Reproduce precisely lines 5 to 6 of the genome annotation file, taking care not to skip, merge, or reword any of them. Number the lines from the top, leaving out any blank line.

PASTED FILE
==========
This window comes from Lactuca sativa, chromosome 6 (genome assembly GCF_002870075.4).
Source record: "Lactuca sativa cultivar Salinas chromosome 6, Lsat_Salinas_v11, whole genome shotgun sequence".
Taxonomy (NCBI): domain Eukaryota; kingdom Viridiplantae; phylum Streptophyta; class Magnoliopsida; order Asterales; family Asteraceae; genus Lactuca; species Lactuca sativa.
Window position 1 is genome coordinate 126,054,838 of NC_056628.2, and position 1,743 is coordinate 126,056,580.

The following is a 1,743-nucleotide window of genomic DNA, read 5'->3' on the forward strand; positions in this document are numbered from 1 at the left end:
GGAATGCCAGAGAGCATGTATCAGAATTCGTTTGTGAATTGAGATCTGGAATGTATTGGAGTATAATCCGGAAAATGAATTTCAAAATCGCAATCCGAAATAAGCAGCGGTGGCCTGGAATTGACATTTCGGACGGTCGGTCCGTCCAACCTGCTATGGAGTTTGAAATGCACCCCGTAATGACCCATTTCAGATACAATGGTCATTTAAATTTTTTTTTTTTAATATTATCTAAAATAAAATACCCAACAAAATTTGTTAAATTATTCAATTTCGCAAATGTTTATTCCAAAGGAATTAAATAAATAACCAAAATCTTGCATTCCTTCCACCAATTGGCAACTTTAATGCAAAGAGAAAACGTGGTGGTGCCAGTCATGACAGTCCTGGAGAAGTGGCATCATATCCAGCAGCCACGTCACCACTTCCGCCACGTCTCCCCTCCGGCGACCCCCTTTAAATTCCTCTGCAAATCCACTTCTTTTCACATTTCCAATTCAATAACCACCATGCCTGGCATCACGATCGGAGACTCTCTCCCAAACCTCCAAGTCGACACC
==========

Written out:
The following is a 1,743-nucleotide window of genomic DNA, read 5'->3' on the forward strand; positions in this document are numbered from 1 at the left end:
GGAATGCCAGAGAGCATGTATCAGAATTCGTTTGTGAATTGAGATCTGGAATGTATTGGAGTATAATCCGGAAAATGAATTTCAAAATCGCAATCCGAAATAAGCAGCGGTGGCCTGGAATTGACATTTCGGACGGTCGGTCCGTCCAACCTGCTATGGAGTTTGAAATGCACCCCGTAATGACCCATTTCAGATACAATGGTCATTTAAATTTTTTTTTTTTAATATTATCTAAAATAAAATACCCAACAAAATTTGTTAAATTATTCAATTTCGCAAATGTTTATTCCAAAGGAATTAAATAAATAACCAAAATCTTGCATTCCTTCCACCAATTGGCAACTTTAATGCAAAGAGAAAACGTGGTGGTGCCAGTCATGACAGTCCTGGAGAAGTGGCATCATATCCAGCAGCCACGTCACCACTTCCGCCACGTCTCCCCTCCGGCGACCCCCTTTAAATTCCTCTGCAAATCCACTTCTTTTCACATTTCCAATTCAATAACCACCATGCCTGGCATCACGATCGGAGACTCTCTCCCAAACCTCCAAGTCGACACC